Shelter editor Maxwell Levinson tried unsuccessfully to resurrect the magazine in 1938-9 and Neutra was listed on the masthead of Shelter's editorial advisory board in second configuration in the late 1930s, appearing on the cover on its first two issues of same. In the March issue appeared "The Architecture of Richard Neutra" with a Luckhaus cover photo of the VDL Research House and many excellent perspectives, diagrams and plans of Neutra's Rush City Reformed. The article also included individual residences (Lovell Health House with 3 Luckhaus photos) and apartment houses (Landfair with 2 Luckhaus photos) and statistics. Also included were 4 Julius Shulman photos of Neutra's Miller House in Palm Springs. The February issue included an uncredited cover photo (Luckhaus?) of the Corona Avenue School in Bell. The covers bracket a photo of publisher Maxwell Levinson with copies of the March 1938 Neutra issue on his desk.

In late 1937 and early 1938 A. Lawerence Kocher and Marcel Breuer shared a series of correspondence regarding ideas on prefabrication of housing and furniture production and the setting up of meetings with various industrial manufacturers. Their small talk consisted of mentions of Richard Neutra and week-end ski trips with Herbert Matter. (Kocher-Breuer Correspondence, Marcel Breuer Archives).

Left: Aalto: Architecture and Furniture, Museum of Modern Art, New York, March 15-April 18, 1938, edited by A. Lawrence Kocher. Right: "With the Profession, Modern Museum Shows Aalto's Work, Architectural Record, March 1938, p. 78.

Still employed at the Record in early February of 1938, Kocher wrote to Marcel Breuer with the news that he was writing the catalogue for MOMA's upcoming Alvar Aalto exhibition scheduled to open March 15th. He was under a tight deadline and there wasn't time to contact Aalto in Europe and he had many questions he hoped Breuer could answer regarding Aalto's Bauhaus affiliation, his furniture origin and production methodology. Breuer answered in a very detailed fashion the very next day. (Kocher to Breuer, February 14, 1938. Breuer to Kocher February 15, 1938. Marcel Breuer Archives).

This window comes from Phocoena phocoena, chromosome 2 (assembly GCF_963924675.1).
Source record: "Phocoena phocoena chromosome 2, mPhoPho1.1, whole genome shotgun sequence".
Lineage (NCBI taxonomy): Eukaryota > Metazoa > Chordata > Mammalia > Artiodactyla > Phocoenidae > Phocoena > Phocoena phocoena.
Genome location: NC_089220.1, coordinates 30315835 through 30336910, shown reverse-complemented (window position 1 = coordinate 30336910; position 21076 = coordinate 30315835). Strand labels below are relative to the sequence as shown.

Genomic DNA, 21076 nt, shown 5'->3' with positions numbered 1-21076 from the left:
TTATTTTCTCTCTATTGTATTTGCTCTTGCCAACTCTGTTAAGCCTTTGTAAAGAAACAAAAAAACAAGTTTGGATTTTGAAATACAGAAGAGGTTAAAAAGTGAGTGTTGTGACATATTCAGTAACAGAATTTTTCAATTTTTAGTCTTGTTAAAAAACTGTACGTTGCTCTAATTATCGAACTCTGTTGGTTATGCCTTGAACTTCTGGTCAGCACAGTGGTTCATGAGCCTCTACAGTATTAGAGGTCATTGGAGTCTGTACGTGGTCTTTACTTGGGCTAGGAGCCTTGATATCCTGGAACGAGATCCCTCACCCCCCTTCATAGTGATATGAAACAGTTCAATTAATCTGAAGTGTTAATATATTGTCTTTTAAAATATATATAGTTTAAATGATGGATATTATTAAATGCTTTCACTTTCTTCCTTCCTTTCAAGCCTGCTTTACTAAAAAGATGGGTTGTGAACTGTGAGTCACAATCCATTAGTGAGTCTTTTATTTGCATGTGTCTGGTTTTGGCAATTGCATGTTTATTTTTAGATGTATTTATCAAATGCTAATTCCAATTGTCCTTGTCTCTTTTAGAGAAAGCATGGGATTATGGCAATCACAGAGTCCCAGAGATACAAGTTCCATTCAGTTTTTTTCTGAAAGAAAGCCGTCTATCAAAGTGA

Kocher ended up writing a ten-page article on Aalto's design, theory, and practice in the manufacture of modern wood furniture in the above catalogue. He also loaned his Aalto furniture to MOMA for the exhibition along with Henry Russel Hitchcock and William Lescaze, Herbert Matter, George Nelson and the Kaufmann Department Store ensuring inclusion of their work in MOMA's upcoming blockbuster exhibition in Paris two months later. (See later below). 

The particular features of Aalto's work described and analyzed in Kocher's catalogue article is made visually clear by many illustrations similar to the articles he and Albert Frey compiled for their numerous Architectural Record technical articles. In curator John McAndrew's introduction he singled out Kocher for his "special assistance in the preparation of the exhibition and the catalogue. (Foreword, Ibid., p. 4).

Left: "Forum of Events, Alvar Aalto," Architectural Forum, November 1938. p. 30. Right: "The Town of Tomorrow Demonstration Home No. 2, House of Plywood," by A. Lawrence Kocher, Architect, 1938.

After helping prepare the catalogue for the March-April Aalto exhibition at MOMA and losing out on the commission for the Swiss Pavilion design at the upcoming World's Fair with former partner Albert Frey, Kocher, by then spending half his time at Carnegie Tech (see later below), must have been somewhat taken aback to see the above announcement in the arch-rival November 1938 issue of the Forum that Aalto and collaborators had been named to design the Finnish Pavilion after having prepared the top three designs overall.

In his letter to Breuer of February 14th Kocher also shared the good news that he had been commissioned to design a plywood house of moderate cost for the World's Fair and that he also had a part in the design of the Fair's Domestic Utilities Building. On March 3rd Kocher and Breuer made lunch plans for the following Monday and Kocher informed Breuer that he had completed the design for the World's Fair plywood house and sent it in that day. (Kocher to Breuer, March 3, 1938, Marcel Breuer Archives. See also above right.). 

Left: Trois Siecles D'Art Aux Etats-Unis, Musee du Jeu de Paume, Paris, May 24-July 31. MOMA exhibition catalogue. Right: "Daily News Building, Raymond Hood, Architect. Exhibition poster by Atelier Mourlot for Trois Siecles d'Art aux Etats-Unis, 1938. From MOMA Goes to Paris in 1938 by Caroline M. Riley, University of California Press, Oakland, 2023, p. 18.